Gunpowder Milkshake is a wonderful mixture of many action movies we’ve seen before. Take a scoop of John Wick and a scoop Kill Bill, put it in fresh John Woo Hong Kong action flick milk and then after it’s done, you dab a little bit of Tarantino flavoring with John Cassavettes’ Gloria whip cream on the top and put a little cherry of Sergio Leone on the top and voila, it’s a dessert for any movie fan.
The plot deals with Karen Gillan as a contract killer named Sam, who works for The Firm. She was abandoned as young tween by her mother, Scarlet (Lena Hadley), and raised by Nathan (Paul Giamatti), who is a manager in The Firm.
Sam has killed some goons, one of them unknowingly is the son of a crime boss, Jim McAlester (Ralph Ineson), who vows revenge. At the same time, she is sent on a mission to retrieve some stolen money at a hotel where she shoots David (Samuel Anderson), the man responsible, in the stomach. But what she finds out that David stole the money as some men have kidnapped his daughter, Emily (Chloe Coleman) and holding her for ransom.
Sam takes David to a special hospital and then takes the money to retrieve the girl at an abandoned shopping mall center. But when the kidnappers turn on one another after getting the money, they kill each other, accidentally destroying the money.
What Sam doesn’t initially know is that Nathan has double-crossed her after learning that McAlester’s son was killed and The Firm has now placed a price on Sam’s head, as she is tracked by other hired assassins.
With Emily assisting her, she is able to defeat some of the assassins. Scarlet has also shown back up and they seek assistance from a sisterhood of assassins featuring Anna May (Angela Bassett), Madeleine (Carla Gugino) and Florence (Michelle Yeoh) who work in a library where they keep weapons in books where clever titles of famous book come in handy.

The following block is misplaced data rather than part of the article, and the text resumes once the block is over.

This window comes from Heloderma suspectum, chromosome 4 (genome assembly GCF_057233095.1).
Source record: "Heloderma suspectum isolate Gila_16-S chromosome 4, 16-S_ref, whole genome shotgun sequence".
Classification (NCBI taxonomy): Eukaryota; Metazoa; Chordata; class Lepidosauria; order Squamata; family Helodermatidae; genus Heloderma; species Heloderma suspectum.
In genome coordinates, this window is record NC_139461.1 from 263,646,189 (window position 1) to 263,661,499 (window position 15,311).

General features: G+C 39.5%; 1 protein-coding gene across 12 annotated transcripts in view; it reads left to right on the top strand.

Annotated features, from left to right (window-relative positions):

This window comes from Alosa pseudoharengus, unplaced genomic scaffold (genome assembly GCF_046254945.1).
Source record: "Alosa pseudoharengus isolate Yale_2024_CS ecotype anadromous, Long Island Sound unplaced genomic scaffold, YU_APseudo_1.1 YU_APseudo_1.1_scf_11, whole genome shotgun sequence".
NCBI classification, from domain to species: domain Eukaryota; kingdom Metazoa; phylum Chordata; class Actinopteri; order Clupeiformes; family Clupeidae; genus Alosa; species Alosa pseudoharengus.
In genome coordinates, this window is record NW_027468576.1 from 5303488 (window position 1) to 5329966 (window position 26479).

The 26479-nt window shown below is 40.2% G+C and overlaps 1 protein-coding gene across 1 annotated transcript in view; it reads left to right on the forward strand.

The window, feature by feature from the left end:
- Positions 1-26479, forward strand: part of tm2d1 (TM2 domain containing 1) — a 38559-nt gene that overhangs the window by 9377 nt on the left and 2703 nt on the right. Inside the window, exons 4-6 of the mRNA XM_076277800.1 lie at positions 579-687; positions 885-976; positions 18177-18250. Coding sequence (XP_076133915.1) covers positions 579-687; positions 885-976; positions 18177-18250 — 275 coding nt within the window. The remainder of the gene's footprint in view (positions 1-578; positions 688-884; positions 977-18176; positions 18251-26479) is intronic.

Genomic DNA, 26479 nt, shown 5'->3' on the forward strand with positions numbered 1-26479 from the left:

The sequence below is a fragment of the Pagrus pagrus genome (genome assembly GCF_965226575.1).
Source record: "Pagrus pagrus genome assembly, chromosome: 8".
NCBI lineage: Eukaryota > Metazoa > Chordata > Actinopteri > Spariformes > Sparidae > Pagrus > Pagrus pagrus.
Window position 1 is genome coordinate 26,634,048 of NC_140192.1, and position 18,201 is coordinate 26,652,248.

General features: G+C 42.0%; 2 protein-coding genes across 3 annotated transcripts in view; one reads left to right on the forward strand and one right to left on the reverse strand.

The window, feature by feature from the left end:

Yes, there’s a lot of gunfire and a lot of ass-kicking, but it’s a lot of fun. Naturally anytime women are shown in roles like this, men come out of the woodworks to criticize them. Anytime women are not shown as the victims who need a man to rescue them, movies like this are heavily criticized.
Take recently movies like The Last Jedi and Mad Max: Fury Road. They were heavily criticized by a group of men who were accusing the filmmakers of being “woke” and destroying the film franchises.
Let’s not forget many of these people were watching action movies where rape and sexual assault of women was very common. A woman is raped in Kickboxer and a scene featuring the character who did it becomes a meme. Chuck Norris doesn’t like bad language but a woman is raped and killed in Forced Vengeance for no fucking reason whatsoever.
So fucking what, you insecure men, that you’re feelings are hurt. John Wick makes men jizz in their pants because he’s so badass, but a pretty actress like Gillan should be seen not heard.
And I like Gillan very much. She has taken on roles that are gutsy. In Oculus, she played a character who didn’t mind being somewhat unlikeable due to paranoia. Then, there’s her most famous role as Nebula in the MCU. In the first Guardian of the Galaxy, she reportedly shaved her own head for the role. And her role in Jumanji: Welcome To The Jungle was a wonderful parody of the scantily-clad martial arts kickass women roles in video games.
And with Hadley, Bassett, Gugino and Yeoh, other actresses who have played characters who don’t take shit off anyone, so it’s a wonderful cast.
Yes, there are a few problems. Hadley and Gillan are only 14 years apart so it’s harder to see them as mother and daughter. And there’s a sense that there’s more to the relationship between Scarlett and Anna May than just colleagues, but it doesn’t go further.
Action movies sometimes have to sacrifice logic. Characters seem to show up at places just because and there’s little room for character development. You don’t go into a movie like this expecting everyone to behave like they’re in an Aaron Sorkin movie.
Whatever happened to just have movies that were escapism for a couple of waters? This movie achieves that. Boss Level, released in May on Hulu works along the same level but didn’t get much of the criticism. Of course, that movie had Frank Grillo killing hired assassins who were mostly men, but a few were women.
Audiences members laughed when Brad Pitt threw a can of dog food at a woman in Once Upon a Time…in Hollywood and repeatedly bashed another woman’s face into a blood pulp. Then Leonardo DiCaprio set the first woman on fire. And Pitt won an Oscar.
Yet, a movie switches genders and InCels and Dudebros turn out to trash it as being prejudice. I wouldn’t be surprised if the poster to this movie with its all-female cast becomes a popular dorm poster for college students the same way movies like Goodfellas or Reservoir Dogs have.
Like Con Air that I posted about last week, I feel the cast had a lot of fun making this movie. And it shows.